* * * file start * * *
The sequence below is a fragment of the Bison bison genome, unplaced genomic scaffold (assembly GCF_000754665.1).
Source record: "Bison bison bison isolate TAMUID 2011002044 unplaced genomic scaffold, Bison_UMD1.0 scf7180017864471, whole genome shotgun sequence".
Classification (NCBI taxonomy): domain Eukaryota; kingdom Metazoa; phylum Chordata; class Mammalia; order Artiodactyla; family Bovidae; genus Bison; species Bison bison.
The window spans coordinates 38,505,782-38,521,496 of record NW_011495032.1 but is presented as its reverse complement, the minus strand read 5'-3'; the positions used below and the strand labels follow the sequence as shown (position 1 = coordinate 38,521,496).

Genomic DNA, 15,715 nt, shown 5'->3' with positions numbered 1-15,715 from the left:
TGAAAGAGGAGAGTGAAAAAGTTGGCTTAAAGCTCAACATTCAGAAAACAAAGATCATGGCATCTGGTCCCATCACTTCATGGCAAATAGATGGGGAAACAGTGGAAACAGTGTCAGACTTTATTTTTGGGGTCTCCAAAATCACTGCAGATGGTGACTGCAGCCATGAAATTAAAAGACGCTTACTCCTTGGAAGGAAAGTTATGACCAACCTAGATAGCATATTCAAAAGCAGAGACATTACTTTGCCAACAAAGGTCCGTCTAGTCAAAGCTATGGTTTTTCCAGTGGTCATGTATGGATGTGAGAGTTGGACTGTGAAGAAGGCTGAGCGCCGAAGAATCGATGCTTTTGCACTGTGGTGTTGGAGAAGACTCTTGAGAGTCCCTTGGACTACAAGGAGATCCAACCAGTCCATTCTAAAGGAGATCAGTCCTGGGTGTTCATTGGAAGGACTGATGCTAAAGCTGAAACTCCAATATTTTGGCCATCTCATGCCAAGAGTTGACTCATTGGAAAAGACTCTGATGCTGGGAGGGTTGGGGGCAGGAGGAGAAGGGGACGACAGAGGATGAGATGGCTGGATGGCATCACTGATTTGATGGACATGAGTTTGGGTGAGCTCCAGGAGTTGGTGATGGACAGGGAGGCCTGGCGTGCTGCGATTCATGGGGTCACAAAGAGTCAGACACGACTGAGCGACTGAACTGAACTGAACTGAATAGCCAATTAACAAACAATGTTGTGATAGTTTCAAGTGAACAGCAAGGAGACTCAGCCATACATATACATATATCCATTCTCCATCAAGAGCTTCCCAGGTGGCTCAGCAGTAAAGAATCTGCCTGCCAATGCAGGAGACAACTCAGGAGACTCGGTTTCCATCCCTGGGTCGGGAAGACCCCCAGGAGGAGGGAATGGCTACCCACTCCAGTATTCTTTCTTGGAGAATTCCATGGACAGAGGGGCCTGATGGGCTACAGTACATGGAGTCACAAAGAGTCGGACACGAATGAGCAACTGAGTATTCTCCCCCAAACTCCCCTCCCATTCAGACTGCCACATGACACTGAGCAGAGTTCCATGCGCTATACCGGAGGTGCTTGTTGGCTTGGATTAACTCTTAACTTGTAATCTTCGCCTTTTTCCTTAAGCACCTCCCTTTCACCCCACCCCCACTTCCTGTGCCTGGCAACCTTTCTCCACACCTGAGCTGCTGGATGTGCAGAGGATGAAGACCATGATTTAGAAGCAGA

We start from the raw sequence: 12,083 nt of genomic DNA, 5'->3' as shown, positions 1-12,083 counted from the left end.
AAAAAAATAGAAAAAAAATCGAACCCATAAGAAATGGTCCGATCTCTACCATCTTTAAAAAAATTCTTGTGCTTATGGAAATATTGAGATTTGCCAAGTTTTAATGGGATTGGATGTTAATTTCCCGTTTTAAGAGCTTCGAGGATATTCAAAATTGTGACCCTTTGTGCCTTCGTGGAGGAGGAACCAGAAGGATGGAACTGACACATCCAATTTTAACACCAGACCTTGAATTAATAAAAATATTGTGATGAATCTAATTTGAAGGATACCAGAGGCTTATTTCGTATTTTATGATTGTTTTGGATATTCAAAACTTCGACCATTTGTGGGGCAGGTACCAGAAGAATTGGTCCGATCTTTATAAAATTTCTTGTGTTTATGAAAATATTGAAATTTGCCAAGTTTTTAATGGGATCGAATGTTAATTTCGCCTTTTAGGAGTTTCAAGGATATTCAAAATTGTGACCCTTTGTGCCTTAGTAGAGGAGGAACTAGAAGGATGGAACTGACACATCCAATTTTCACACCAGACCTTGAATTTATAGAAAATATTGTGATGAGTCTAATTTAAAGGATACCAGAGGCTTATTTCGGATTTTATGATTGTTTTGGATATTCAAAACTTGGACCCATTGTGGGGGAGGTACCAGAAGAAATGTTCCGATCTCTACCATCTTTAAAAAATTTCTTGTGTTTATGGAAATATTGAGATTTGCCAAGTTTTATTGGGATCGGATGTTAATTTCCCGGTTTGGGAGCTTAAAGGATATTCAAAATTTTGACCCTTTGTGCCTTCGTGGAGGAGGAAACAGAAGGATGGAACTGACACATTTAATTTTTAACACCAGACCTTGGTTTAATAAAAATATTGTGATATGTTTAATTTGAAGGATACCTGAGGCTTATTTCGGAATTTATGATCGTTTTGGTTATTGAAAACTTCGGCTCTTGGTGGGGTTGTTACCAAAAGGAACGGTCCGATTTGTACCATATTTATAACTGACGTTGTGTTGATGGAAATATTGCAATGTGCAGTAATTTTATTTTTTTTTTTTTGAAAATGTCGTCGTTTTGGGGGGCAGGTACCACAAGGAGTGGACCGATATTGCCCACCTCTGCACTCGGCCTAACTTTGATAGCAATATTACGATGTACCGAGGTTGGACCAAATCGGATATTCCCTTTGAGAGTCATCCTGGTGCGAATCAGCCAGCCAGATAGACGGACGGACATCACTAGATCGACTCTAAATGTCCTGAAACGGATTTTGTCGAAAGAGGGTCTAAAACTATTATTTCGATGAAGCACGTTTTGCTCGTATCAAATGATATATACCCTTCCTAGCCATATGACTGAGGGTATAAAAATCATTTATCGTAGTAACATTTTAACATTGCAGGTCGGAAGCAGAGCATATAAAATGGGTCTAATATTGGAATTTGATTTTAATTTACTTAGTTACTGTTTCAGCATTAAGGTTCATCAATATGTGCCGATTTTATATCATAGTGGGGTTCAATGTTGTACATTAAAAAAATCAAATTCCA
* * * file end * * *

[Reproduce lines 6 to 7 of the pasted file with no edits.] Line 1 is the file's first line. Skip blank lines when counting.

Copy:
TGAAAGAGGAGAGTGAAAAAGTTGGCTTAAAGCTCAACATTCAGAAAACAAAGATCATGGCATCTGGTCCCATCACTTCATGGCAAATAGATGGGGAAACAGTGGAAACAGTGTCAGACTTTATTTTTGGGGTCTCCAAAATCACTGCAGATGGTGACTGCAGCCATGAAATTAAAAGACGCTTACTCCTTGGAAGGAAAGTTATGACCAACCTAGATAGCATATTCAAAAGCAGAGACATTACTTTGCCAACAAAGGTCCGTCTAGTCAAAGCTATGGTTTTTCCAGTGGTCATGTATGGATGTGAGAGTTGGACTGTGAAGAAGGCTGAGCGCCGAAGAATCGATGCTTTTGCACTGTGGTGTTGGAGAAGACTCTTGAGAGTCCCTTGGACTACAAGGAGATCCAACCAGTCCATTCTAAAGGAGATCAGTCCTGGGTGTTCATTGGAAGGACTGATGCTAAAGCTGAAACTCCAATATTTTGGCCATCTCATGCCAAGAGTTGACTCATTGGAAAAGACTCTGATGCTGGGAGGGTTGGGGGCAGGAGGAGAAGGGGACGACAGAGGATGAGATGGCTGGATGGCATCACTGATTTGATGGACATGAGTTTGGGTGAGCTCCAGGAGTTGGTGATGGACAGGGAGGCCTGGCGTGCTGCGATTCATGGGGTCACAAAGAGTCAGACACGACTGAGCGACTGAACTGAACTGAACTGAATAGCCAATTAACAAACAATGTTGTGATAGTTTCAAGTGAACAGCAAGGAGACTCAGCCATACATATACATATATCCATTCTCCATCAAGAGCTTCCCAGGTGGCTCAGCAGTAAAGAATCTGCCTGCCAATGCAGGAGACAACTCAGGAGACTCGGTTTCCATCCCTGGGTCGGGAAGACCCCCAGGAGGAGGGAATGGCTACCCACTCCAGTATTCTTTCTTGGAGAATTCCATGGACAGAGGGGCCTGATGGGCTACAGTACATGGAGTCACAAAGAGTCGGACACGAATGAGCAACTGAGTATTCTCCCCCAAACTCCCCTCCCATTCAGACTGCCACATGACACTGAGCAGAGTTCCATGCGCTATACCGGAGGTGCTTGTTGGCTTGGATTAACTCTTAACTTGTAATCTTCGCCTTTTTCCTTAAGCACCTCCCTTTCACCCCACCCCCACTTCCTGTGCCTGGCAACCTTTCTCCACACCTGAGCTGCTGGATGTGCAGAGGATGAAGACCATGATTTAGAAGCAGA

We start from the raw sequence: 12,083 nt of genomic DNA, 5'->3' as shown, positions 1-12,083 counted from the left end.